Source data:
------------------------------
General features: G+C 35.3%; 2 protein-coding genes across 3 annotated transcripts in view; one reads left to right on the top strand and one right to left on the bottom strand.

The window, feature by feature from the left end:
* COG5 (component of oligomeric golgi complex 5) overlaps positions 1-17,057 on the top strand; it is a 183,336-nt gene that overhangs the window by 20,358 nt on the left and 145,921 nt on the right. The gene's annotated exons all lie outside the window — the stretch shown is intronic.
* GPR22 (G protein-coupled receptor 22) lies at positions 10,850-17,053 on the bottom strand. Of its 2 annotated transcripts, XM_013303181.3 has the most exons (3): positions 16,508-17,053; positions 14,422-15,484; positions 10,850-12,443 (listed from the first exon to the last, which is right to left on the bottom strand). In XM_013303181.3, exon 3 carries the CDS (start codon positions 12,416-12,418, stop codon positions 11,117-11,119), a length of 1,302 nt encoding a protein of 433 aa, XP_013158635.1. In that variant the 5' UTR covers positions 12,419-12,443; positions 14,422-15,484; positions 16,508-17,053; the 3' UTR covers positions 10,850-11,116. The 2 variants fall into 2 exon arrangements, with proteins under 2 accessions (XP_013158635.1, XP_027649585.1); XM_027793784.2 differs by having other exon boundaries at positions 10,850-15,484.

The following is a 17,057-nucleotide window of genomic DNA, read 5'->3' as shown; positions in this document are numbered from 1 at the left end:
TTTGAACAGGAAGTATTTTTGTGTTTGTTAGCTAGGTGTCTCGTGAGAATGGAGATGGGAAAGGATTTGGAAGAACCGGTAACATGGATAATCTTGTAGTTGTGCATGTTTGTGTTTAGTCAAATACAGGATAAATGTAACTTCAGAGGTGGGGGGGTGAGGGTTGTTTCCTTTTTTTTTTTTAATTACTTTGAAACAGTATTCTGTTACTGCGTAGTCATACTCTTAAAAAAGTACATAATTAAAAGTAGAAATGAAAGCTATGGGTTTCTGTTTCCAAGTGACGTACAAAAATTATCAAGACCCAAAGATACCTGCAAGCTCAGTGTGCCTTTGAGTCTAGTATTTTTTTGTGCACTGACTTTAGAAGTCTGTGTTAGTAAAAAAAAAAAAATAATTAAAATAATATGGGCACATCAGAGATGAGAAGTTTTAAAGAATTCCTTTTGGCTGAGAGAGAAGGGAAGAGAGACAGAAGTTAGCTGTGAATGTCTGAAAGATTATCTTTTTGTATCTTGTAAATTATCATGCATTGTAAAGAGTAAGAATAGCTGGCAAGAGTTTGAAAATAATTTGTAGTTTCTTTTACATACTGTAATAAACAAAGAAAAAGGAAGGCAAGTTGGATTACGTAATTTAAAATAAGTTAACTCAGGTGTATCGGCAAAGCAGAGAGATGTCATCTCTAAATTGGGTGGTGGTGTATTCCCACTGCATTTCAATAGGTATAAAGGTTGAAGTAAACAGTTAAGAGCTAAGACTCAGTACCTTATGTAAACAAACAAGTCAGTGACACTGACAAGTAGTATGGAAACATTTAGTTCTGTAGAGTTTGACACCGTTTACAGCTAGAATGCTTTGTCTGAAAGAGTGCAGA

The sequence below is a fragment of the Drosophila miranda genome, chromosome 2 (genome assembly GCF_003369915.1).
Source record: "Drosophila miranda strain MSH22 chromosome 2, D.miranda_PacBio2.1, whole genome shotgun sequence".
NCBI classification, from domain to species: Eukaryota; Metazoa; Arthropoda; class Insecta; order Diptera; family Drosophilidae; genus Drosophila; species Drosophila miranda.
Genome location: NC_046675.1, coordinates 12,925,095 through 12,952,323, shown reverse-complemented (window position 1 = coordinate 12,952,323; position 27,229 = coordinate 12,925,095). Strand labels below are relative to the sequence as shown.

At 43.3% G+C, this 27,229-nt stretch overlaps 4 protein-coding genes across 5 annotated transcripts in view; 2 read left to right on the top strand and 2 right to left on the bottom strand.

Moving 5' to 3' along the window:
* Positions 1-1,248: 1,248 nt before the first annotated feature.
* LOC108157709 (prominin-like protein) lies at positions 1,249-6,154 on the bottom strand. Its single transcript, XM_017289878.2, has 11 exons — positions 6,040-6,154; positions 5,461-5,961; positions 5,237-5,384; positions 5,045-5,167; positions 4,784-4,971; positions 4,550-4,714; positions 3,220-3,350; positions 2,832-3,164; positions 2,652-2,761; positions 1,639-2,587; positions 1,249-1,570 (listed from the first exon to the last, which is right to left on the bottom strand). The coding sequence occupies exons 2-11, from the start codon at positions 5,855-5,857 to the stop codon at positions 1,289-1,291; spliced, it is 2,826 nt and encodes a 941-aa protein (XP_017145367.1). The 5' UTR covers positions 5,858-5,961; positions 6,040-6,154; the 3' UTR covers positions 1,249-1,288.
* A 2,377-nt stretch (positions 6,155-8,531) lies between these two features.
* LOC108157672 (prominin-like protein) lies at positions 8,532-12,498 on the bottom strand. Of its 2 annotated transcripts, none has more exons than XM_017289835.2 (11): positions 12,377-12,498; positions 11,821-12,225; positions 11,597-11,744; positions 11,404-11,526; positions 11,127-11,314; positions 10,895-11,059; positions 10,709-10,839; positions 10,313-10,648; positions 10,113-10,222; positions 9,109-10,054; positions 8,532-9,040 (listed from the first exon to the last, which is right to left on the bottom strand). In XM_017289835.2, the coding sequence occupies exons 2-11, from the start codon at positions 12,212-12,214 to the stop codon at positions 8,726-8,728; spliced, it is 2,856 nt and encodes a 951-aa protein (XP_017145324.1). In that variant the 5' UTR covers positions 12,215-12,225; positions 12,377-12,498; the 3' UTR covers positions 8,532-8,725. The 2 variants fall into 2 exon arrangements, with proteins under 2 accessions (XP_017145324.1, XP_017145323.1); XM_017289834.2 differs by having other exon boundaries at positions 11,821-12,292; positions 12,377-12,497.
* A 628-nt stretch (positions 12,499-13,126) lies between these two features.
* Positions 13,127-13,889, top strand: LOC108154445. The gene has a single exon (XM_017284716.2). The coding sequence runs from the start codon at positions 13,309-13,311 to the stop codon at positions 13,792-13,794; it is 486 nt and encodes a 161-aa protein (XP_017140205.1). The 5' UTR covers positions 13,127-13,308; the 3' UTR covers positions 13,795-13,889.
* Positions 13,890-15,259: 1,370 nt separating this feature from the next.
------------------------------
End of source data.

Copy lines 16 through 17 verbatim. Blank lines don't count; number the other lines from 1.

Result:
* LOC108157672 (prominin-like protein) lies at positions 8,532-12,498 on the bottom strand. Of its 2 annotated transcripts, none has more exons than XM_017289835.2 (11): positions 12,377-12,498; positions 11,821-12,225; positions 11,597-11,744; positions 11,404-11,526; positions 11,127-11,314; positions 10,895-11,059; positions 10,709-10,839; positions 10,313-10,648; positions 10,113-10,222; positions 9,109-10,054; positions 8,532-9,040 (listed from the first exon to the last, which is right to left on the bottom strand). In XM_017289835.2, the coding sequence occupies exons 2-11, from the start codon at positions 12,212-12,214 to the stop codon at positions 8,726-8,728; spliced, it is 2,856 nt and encodes a 951-aa protein (XP_017145324.1). In that variant the 5' UTR covers positions 12,215-12,225; positions 12,377-12,498; the 3' UTR covers positions 8,532-8,725. The 2 variants fall into 2 exon arrangements, with proteins under 2 accessions (XP_017145324.1, XP_017145323.1); XM_017289834.2 differs by having other exon boundaries at positions 11,821-12,292; positions 12,377-12,497.
* A 628-nt stretch (positions 12,499-13,126) lies between these two features.